I use the term “build” in the title because the task before us is both a technique of construction and a technique of composition. Many writers admit that they “build” stories and descriptions, but insist that they “write” narrations; that is, they formulate a story as it comes to them. Perhaps that is why we read many poor stories.
To succeed in writing strong narration, you must build your narrative out of separate parts and arrange them after a definite scheme. The only difference between narration-building and story-building is in the nature of the parts.
This article focuses on writing narrative, non-fiction stories (rather than literary), such as stories that you may find on CNN.com, the front page of USA Today, or a feature article in Time magazine or Good Housekeeping magazine. To help you write true stories of actual happenings, you need to restrict yourself from imagining events or inventing incidents.
Step 1: Gathering Material
The first step of building a narrative is to gather all necessary material. This is closely related to detective work. You will not find stories of real life spread out in their entirety before you. You are fortunate if one incident is opened up to you in full.
Usually, you only have to peek at the story first and then hunt for clues and follow every thread to discover the other incidents. This process of tracing out and piecing together incidents is painstaking, to say the least. But you cannot skip this step. If you overlook a single incident, you could compromise the entire integrity of your story.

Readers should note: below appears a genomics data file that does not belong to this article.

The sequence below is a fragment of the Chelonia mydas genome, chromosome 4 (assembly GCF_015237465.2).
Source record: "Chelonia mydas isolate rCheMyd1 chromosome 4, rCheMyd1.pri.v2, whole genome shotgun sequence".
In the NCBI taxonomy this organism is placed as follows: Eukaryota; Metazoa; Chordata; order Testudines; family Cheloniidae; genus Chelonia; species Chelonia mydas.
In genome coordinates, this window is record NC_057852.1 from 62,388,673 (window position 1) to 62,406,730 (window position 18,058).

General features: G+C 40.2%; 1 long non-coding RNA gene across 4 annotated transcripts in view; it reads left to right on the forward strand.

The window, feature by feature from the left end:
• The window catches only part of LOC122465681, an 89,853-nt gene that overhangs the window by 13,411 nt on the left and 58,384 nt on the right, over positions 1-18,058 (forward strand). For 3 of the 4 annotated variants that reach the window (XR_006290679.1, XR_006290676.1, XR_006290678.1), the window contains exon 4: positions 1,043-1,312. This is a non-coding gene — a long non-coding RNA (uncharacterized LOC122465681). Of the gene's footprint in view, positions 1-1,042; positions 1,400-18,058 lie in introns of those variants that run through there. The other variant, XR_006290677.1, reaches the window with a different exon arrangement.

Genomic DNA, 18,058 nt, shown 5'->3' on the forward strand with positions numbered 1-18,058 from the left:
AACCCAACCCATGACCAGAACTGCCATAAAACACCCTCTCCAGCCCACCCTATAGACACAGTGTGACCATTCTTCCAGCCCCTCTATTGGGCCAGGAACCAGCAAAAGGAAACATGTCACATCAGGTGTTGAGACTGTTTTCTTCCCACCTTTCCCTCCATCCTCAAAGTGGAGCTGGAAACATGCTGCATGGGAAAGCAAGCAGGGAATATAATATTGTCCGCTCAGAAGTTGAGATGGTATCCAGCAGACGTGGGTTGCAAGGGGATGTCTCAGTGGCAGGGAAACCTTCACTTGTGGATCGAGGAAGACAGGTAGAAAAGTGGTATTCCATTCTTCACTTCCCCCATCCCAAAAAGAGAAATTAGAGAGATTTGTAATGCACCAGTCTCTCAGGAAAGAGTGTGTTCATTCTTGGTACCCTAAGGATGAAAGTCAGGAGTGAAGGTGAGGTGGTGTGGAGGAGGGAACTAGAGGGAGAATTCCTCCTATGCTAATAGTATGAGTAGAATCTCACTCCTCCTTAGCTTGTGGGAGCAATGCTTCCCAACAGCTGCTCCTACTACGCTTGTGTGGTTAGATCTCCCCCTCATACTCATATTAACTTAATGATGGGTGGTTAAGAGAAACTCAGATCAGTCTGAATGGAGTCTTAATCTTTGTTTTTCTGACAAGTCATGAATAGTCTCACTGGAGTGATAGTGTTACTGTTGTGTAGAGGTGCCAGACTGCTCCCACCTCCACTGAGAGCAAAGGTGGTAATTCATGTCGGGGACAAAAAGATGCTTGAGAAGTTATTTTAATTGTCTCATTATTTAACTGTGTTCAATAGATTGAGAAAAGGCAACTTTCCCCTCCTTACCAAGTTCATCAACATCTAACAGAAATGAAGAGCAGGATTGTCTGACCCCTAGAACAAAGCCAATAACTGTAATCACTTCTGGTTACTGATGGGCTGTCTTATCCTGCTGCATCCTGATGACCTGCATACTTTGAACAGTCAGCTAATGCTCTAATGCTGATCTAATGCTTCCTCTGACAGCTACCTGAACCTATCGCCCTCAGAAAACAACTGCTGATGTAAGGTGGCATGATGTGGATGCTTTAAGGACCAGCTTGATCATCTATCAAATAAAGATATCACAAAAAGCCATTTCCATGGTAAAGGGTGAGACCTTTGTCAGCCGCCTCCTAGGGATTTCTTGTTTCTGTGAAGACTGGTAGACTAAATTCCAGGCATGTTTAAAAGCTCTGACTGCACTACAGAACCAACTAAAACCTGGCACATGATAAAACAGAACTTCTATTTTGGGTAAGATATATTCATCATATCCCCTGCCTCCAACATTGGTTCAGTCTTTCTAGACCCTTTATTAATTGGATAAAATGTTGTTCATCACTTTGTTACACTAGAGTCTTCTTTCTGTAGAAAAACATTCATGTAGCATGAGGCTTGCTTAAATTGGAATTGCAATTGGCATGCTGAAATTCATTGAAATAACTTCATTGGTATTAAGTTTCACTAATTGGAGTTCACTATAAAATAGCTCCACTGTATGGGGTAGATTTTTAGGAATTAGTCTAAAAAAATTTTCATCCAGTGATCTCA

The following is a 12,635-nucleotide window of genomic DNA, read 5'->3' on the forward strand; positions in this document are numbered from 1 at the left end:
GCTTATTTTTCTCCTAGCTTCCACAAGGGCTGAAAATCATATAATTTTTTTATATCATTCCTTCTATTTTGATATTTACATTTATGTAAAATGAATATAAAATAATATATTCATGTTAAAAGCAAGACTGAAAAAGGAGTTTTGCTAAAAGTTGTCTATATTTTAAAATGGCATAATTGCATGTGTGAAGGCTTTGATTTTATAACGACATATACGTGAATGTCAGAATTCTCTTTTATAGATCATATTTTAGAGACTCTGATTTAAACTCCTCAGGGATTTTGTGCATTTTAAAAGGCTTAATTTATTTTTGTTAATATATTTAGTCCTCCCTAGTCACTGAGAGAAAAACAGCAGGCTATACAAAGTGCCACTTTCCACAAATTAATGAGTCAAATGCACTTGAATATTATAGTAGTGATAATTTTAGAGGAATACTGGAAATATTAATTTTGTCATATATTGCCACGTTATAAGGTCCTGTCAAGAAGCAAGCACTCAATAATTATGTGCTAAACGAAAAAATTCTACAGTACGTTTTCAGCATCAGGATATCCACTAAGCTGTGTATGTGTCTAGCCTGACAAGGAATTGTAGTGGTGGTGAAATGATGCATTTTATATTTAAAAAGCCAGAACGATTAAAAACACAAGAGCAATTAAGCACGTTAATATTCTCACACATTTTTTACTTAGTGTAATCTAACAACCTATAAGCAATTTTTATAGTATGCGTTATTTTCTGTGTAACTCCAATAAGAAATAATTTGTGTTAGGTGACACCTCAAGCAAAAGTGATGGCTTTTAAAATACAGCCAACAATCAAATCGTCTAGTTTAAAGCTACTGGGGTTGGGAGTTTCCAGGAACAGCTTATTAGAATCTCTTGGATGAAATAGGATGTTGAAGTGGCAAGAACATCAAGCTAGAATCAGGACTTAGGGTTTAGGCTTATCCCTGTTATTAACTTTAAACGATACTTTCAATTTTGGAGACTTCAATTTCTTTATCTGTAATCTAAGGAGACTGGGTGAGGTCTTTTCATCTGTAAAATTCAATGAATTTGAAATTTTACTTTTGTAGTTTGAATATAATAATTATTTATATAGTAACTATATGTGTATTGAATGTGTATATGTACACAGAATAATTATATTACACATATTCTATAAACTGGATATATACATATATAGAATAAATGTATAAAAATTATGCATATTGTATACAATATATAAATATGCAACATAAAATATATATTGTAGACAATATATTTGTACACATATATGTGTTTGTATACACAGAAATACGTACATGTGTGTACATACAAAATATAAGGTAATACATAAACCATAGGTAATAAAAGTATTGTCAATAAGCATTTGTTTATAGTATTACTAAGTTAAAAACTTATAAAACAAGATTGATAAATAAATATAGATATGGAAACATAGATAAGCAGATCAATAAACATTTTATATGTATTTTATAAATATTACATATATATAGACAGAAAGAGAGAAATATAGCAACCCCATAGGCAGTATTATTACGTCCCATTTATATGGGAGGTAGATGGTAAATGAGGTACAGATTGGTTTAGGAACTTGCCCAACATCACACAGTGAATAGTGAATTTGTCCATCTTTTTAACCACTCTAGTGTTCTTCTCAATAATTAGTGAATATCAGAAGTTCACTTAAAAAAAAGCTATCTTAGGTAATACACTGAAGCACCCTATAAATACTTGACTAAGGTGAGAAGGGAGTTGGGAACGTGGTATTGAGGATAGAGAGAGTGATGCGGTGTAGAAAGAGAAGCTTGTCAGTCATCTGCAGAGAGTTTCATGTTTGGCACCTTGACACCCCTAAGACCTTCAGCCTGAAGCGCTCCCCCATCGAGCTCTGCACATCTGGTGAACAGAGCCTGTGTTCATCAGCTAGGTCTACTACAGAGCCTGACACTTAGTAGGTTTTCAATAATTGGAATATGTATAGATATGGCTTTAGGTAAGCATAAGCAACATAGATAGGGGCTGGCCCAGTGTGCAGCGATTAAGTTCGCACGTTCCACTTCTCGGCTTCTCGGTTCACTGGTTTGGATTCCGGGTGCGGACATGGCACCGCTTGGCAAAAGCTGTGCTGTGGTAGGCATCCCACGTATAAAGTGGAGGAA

This process resembles a trial in court because you piece together a story to determine what really happened and who committed the crime; often the final verdict is instantly changed by the discovery of an unknown incident in the last cross-examination.
Therefore, do not judge the story or its characters immediately until you have unearthed all the facts. If you do, your prejudice and hastily-formed judgment may blind you from noticing the most important incidents. Instead, think over every thread of the story and trace the actions of each character separately from beginning to end.
Since most events in human life are conjoined by cause-and-effect relations, searching for the cause of the action or incident in the story will often lead you to discover another thread of the story. A word of advice to follow is this: “Never begin to write or to outline the story until you are reasonably sure that you have all the facts.”
Step 2: Organizing Material
The next step is to organize the material. This is a difficult task because you may have a lot of material, and it is difficult to know what is essential. For me, I like to work out the story on paper just as if I were solving a puzzle. One may jot down in a row all the incidents in the story, or one may jot down in parallel columns the incidents in which each actor plays a part.
Such a list will ensure that you include all the necessary incidents. Or you can graphically picture the action by a series of lines, each representing an actor, with intersections indicating the points where characters meet in the same incident. After you have created this list, or diagram, you must then decide what parts are essential and if you need these parts to add clarity to the story.